I don’t think that you can talk about that era and not talk about my extensions. I was truly obsessed with having long, thick, straight hair. I hated my curly hair. I’m a die-hard Britney fan and loved Christina Aguilera and all those girls had extensions. I was also coloring my hair a lot. And over the course of, I mean, I haven’t had extensions for a long time, but I was coloring my hair a lot, to the point where it was actually falling out. I had to cut my hair into a pixie to let it grow back out. And during that process, I really fell in love with my natural hair. I think growing up in the ’80s, I always associated having curly hair as being a problem. It was not considered sophisticated and the language around my curly hair was like, “Let’s find a way to make it less curly.” So to repair my hair, I had to stop doing everything. At a certain point, I was just doing leave-in conditioner and a slick-back bun. During that process, I really started to like my curls again. I still do highlights and I love blow-drying it straight, of course, but when I look back on that time, it really felt like I was hiding my hair. I definitely will never have a full head of extensions again.
You and Paris recently celebrated your 20th anniversary of The Simple Life. What’s your advice for maintaining lifelong friendships?
Many of my friends have been in my life since I was 2 years old. The No. 1 rule is allowing space for those friendships and individuals to evolve while also holding your center and remembering what that person brings to your life and why you love them in the first place.
As a mom, what’s the No.1 rule you teach your teenagers to follow?
Something I observed growing up is that my parents were very polite, kind, and gracious to every single person who crossed their path. Whether it’s someone who’s helping us at the airport or just anyone who you are working with. I don’t know if I’ve even said it to my kids, but I’ve heard them say it to me. I think it’s less about what we teach them with our words and more about what we show them.
What’s your No. 1 dinner party rule?
I love to host. I like shoes off and warm temperatures. Even if it’s cool, I turn on the heat just so people can take off their jackets and they’re not fussing with it so they can just be present and have fun. I want to be able to dance and I want to be able to laugh. And so to me, creating an environment where people can do that is important.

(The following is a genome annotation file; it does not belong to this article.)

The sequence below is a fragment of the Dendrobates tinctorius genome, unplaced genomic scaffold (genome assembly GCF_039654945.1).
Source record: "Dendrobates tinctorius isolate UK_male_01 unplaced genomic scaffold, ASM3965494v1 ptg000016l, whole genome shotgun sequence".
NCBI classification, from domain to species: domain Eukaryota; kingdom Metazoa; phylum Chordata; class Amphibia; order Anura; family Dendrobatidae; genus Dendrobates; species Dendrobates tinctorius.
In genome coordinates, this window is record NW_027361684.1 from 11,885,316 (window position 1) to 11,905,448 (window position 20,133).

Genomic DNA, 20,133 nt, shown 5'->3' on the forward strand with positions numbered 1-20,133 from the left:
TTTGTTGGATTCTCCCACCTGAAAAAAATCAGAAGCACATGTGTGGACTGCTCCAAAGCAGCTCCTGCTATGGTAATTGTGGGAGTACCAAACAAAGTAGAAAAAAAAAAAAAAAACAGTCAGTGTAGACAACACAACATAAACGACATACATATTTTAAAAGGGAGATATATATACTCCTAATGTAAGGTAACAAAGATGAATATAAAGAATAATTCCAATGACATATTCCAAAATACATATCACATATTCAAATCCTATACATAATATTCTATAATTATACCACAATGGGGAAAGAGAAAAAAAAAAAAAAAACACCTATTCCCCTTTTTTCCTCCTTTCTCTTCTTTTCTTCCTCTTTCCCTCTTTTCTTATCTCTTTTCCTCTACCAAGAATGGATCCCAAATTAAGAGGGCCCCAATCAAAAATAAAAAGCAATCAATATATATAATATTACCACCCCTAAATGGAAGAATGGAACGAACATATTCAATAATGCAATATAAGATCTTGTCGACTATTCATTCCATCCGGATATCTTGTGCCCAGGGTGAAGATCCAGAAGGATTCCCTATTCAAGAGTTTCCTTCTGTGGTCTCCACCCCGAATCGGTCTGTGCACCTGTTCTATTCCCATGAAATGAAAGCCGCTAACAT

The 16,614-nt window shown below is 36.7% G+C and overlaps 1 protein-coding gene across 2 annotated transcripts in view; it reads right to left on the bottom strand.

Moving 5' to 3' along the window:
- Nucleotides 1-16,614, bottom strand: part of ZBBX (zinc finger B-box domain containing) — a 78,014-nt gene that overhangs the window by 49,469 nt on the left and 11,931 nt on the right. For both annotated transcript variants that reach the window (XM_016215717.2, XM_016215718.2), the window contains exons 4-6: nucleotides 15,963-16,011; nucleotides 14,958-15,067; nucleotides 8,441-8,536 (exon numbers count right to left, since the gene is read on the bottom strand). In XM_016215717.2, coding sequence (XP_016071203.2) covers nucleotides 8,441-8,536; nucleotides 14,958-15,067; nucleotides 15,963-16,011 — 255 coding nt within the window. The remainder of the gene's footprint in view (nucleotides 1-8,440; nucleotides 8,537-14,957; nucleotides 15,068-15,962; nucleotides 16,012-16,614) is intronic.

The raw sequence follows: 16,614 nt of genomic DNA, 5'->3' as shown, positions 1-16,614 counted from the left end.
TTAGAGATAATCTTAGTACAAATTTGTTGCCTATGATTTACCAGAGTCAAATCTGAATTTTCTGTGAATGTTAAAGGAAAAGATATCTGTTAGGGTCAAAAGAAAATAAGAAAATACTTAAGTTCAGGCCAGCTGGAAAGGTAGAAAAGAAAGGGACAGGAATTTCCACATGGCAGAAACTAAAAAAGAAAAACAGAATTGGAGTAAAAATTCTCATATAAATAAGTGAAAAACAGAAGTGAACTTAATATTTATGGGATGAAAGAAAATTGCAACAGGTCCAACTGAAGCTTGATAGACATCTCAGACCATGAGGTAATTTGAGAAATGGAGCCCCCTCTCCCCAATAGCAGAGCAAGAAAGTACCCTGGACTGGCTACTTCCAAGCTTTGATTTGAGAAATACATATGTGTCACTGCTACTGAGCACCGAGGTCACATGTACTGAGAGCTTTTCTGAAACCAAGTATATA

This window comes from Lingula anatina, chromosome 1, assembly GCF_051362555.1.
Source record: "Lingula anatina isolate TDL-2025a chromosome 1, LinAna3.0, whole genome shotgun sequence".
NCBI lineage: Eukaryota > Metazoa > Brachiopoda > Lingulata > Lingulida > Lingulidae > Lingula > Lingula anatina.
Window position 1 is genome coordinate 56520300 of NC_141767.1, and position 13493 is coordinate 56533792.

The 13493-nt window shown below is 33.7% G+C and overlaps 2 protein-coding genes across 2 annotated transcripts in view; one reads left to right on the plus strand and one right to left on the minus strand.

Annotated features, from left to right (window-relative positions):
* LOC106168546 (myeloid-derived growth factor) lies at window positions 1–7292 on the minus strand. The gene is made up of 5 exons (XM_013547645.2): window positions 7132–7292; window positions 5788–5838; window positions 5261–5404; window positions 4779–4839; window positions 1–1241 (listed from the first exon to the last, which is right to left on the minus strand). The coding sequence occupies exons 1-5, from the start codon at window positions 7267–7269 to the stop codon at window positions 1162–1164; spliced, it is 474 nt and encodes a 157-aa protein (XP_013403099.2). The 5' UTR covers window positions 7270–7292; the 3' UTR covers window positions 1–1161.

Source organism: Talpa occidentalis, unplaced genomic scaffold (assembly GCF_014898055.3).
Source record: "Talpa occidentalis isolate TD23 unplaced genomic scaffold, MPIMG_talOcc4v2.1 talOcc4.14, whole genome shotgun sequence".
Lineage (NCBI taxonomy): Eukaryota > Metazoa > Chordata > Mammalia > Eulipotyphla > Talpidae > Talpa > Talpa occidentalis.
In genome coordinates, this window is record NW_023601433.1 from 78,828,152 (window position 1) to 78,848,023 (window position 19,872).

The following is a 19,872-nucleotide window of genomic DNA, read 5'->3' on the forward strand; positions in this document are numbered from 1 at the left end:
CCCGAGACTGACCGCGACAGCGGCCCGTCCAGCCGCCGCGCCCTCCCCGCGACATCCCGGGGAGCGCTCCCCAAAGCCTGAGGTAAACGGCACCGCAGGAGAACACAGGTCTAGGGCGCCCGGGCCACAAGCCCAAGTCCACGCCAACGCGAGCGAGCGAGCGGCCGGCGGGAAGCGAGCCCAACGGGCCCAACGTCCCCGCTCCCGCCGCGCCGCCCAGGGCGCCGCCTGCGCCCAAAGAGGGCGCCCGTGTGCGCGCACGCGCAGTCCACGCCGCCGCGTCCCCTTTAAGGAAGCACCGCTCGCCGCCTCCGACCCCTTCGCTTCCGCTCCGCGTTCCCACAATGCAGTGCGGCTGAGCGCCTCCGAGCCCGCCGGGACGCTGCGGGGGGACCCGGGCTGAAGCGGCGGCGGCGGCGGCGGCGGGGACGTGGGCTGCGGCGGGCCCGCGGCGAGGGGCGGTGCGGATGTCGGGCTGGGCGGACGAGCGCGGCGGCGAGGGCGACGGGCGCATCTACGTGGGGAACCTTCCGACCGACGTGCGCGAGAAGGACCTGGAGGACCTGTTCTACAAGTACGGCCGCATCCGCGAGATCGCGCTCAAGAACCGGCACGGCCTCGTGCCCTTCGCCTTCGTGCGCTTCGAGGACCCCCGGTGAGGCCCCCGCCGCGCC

What’s your No.1 rule when canceling with friends?
I love to cancel. I do it all the time, which is crazy. But my friends and I have been friends for a very long time, so they’re fine and they understand. And I’m happy with people canceling on me. I would love nothing more than to have an extra night on the couch with my dogs and cats watching ’90s erotic thrillers. What a dream.
What is your No.1 rule when giving advice?
To wait to see if they ask for it. And to pause and ask yourself, Is it needed? Listening can be just as helpful.
In 2020 you debuted your first rap song and video “Parent Trap” as your alter ego, Nikki Fre$h. What’s your No.1 rule for writing a good rap song and how does one discover their own alter ego?
Writing a good rap song is all about writing about what’s in your heart. So Eminem is mad at Kim [Kardashian]. I’m mad at everyone who throws away ugly fruits and vegetables and wastes food. So I found that same anger and passion, and I approached it with my music. My alter ego, Nikki Fre$h, was born in the garden. I love harvesting snap peas and listening to music that I love, and sometimes that music happens to be ’90s hip-hop. And so I decided to write some songs of my own and the journey of maintaining an edible garden. I needed a stage name and that’s how Nikki Fre$h came to be. It was very natural and spiritual.